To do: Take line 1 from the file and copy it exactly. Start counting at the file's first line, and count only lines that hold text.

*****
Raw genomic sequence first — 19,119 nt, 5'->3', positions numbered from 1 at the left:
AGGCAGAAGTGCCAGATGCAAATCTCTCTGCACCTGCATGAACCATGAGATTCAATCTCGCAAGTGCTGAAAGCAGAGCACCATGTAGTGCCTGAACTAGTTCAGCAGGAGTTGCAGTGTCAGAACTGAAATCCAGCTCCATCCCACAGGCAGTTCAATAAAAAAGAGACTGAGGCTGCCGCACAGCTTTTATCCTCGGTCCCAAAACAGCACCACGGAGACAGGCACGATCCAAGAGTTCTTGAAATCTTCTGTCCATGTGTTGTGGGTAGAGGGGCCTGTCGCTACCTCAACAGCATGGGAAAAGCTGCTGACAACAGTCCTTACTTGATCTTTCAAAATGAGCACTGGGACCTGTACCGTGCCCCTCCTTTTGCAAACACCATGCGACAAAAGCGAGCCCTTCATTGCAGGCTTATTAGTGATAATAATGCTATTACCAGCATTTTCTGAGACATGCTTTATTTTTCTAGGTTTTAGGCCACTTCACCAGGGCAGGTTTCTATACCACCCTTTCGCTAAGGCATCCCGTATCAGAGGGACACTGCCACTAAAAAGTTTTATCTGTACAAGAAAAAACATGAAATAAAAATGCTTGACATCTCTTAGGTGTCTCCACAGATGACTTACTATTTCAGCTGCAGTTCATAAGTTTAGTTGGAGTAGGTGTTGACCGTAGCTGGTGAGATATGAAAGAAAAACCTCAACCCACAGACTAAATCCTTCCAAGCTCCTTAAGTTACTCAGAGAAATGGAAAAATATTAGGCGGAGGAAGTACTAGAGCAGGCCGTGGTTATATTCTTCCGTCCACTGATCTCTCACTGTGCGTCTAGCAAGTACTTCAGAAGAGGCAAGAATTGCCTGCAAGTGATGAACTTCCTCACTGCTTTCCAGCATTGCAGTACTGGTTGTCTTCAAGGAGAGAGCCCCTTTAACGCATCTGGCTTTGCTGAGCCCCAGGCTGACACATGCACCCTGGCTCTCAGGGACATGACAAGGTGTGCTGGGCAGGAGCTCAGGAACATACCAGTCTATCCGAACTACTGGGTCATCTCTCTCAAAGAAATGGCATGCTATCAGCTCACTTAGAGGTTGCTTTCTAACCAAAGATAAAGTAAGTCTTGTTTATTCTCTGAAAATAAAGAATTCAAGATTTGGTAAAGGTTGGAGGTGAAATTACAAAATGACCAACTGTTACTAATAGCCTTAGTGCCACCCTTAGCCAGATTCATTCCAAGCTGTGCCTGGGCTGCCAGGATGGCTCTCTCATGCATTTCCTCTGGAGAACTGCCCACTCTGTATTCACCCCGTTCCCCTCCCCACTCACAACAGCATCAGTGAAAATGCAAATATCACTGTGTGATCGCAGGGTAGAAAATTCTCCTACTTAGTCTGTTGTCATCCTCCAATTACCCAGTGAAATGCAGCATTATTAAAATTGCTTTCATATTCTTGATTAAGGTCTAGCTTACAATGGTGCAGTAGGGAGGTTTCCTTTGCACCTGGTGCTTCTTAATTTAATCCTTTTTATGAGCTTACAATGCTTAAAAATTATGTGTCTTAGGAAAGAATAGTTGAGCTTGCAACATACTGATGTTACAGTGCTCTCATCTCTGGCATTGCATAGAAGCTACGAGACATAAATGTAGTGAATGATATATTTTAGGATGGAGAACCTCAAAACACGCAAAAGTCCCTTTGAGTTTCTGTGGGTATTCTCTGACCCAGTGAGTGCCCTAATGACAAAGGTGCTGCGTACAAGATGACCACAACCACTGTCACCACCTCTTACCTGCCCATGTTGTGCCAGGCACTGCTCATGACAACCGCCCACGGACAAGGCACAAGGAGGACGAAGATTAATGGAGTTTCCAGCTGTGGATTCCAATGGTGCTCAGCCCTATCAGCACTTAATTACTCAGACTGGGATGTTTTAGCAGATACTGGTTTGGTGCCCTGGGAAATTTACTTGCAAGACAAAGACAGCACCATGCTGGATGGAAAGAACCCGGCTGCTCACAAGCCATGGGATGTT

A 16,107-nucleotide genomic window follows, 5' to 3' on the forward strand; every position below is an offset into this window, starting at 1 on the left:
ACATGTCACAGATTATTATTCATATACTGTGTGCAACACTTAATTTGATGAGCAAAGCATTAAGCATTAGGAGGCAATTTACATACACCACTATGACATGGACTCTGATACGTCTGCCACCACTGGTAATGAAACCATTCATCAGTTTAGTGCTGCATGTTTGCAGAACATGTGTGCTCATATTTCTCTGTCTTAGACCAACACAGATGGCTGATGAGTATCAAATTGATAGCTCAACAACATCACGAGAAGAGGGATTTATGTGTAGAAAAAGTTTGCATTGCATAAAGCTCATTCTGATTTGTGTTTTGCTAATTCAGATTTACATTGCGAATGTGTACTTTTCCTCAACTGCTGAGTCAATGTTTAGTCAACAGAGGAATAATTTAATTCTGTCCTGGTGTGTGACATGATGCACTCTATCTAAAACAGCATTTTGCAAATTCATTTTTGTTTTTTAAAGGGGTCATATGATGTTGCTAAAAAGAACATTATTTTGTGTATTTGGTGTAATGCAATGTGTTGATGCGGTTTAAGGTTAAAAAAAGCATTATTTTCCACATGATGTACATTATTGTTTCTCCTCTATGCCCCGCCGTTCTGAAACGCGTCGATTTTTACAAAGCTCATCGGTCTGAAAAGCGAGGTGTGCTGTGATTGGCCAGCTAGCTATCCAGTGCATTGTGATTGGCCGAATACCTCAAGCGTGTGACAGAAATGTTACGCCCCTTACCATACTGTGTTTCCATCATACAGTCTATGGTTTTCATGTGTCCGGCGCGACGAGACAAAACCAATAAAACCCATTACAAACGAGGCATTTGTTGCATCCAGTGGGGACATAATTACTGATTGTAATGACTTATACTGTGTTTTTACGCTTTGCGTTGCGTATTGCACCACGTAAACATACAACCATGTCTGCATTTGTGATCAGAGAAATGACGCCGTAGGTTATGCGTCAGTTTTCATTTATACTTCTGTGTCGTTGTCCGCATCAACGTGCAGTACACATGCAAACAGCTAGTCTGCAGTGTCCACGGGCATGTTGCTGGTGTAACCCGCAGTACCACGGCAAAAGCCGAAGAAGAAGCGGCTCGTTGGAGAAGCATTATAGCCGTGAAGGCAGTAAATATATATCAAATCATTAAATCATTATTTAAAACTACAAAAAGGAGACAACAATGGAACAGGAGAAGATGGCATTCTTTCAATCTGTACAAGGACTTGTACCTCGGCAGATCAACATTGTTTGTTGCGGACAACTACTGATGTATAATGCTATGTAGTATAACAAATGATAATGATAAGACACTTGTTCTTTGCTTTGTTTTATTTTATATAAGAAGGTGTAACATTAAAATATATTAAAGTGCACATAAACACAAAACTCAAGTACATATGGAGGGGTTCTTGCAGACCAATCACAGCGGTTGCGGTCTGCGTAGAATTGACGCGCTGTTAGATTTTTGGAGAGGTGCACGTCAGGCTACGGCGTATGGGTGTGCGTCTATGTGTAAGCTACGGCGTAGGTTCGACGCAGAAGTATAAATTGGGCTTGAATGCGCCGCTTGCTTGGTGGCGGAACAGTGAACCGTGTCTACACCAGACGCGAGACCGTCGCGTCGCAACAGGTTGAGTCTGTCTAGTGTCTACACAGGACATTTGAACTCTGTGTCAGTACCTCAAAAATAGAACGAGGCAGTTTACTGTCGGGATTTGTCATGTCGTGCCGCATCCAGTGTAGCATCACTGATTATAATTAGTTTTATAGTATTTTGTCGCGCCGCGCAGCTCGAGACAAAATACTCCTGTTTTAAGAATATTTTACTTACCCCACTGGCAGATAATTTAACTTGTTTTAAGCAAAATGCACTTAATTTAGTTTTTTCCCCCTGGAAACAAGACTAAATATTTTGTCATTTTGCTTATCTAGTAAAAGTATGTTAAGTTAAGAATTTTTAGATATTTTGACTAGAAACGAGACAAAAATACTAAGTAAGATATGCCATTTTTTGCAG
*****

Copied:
Raw genomic sequence first — 19,119 nt, 5'->3', positions numbered from 1 at the left: